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Too broke to bury their dead

By unknown | Oct 23, 2008 | COMMENTS [ 0 ]

Mhlaba Memela

Mhlaba Memela

Hundreds of families in KwaZuluNatal are battling to give their loved ones dignified funerals.

Private funeral parlours serving mainly the African community report that more than 40 percent of the corpses remain unclaimed owing to high poverty levels.

On average corpses are left in private mortuaries for more than three months.

In the past month at least 15 families had to receive government and private sector help to bury their loved ones.

To add to the problem, incidents of the elderly falling prey to scam funeral schemes are also on the rise.

Novazz Funeral Service spokesman Bheki Dlamini says the story is the same for most who can't afford to pay for the funerals.

"Many are poor and unemployed," Dlamini says. "We also have many instances in which senior citizens, who save for their funerals from their pension money, are robbed by companies offering funeral schemes.

"These companies sometimes refuse to pay in time or end up paying less."

He said more than 40 percent of the unclaimed corpses are given pauper's burials.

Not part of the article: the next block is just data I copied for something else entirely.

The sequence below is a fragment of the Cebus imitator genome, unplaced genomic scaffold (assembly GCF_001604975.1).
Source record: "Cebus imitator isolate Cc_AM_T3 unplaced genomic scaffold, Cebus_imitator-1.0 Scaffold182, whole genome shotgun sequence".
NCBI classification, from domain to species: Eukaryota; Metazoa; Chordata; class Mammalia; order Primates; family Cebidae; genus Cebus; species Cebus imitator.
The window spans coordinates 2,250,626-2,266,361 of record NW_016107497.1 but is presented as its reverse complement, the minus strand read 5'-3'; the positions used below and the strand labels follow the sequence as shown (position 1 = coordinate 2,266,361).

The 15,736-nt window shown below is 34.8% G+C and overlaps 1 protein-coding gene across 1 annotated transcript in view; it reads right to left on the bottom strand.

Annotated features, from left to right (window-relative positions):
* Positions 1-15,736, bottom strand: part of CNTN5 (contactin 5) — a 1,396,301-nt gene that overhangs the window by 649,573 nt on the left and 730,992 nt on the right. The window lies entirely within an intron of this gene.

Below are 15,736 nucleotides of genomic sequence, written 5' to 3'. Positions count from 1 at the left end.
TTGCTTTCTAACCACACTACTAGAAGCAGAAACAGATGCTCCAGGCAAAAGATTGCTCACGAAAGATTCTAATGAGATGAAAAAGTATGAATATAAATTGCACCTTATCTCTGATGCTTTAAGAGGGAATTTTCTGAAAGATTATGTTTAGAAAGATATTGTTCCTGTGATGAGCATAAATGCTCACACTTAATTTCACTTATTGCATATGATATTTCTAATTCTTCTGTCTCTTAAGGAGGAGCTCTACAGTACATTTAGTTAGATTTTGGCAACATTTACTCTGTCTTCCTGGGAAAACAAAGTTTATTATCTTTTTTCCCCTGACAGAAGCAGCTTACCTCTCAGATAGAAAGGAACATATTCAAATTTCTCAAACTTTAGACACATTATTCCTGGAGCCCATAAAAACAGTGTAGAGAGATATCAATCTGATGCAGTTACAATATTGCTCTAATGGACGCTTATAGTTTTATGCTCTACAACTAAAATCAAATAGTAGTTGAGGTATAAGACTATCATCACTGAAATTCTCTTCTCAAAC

The director of the First Class funeral service, Siboniso Ndlela, says: "Some corpses are kept in our fridges for more that three months because their families cannot afford to bury them.

"I believe the government should come up with a funeral scheme to assist the poor or even choose a list of companies that can provide the service."

He says burials are "expensive" and those who take out funeral cover end up paying more with each passing year.

"As the years go by the premiums increase but the income remains the same."

Last month four families came to Sowetan asking for help.

The premier's office and Social Development Department stepped in to assist them

The department receives at least 10 requests for assistance every month.

The department says local municipalities also have programmes to help the needy.

Metropolitan Life consultant Makhosi Mkhize says it is time for the private sector to help.

He says he recently helped two families whose relatives had lay for " weeks in the mortuaries" .

"It's our social responsibility to plough back to the people."


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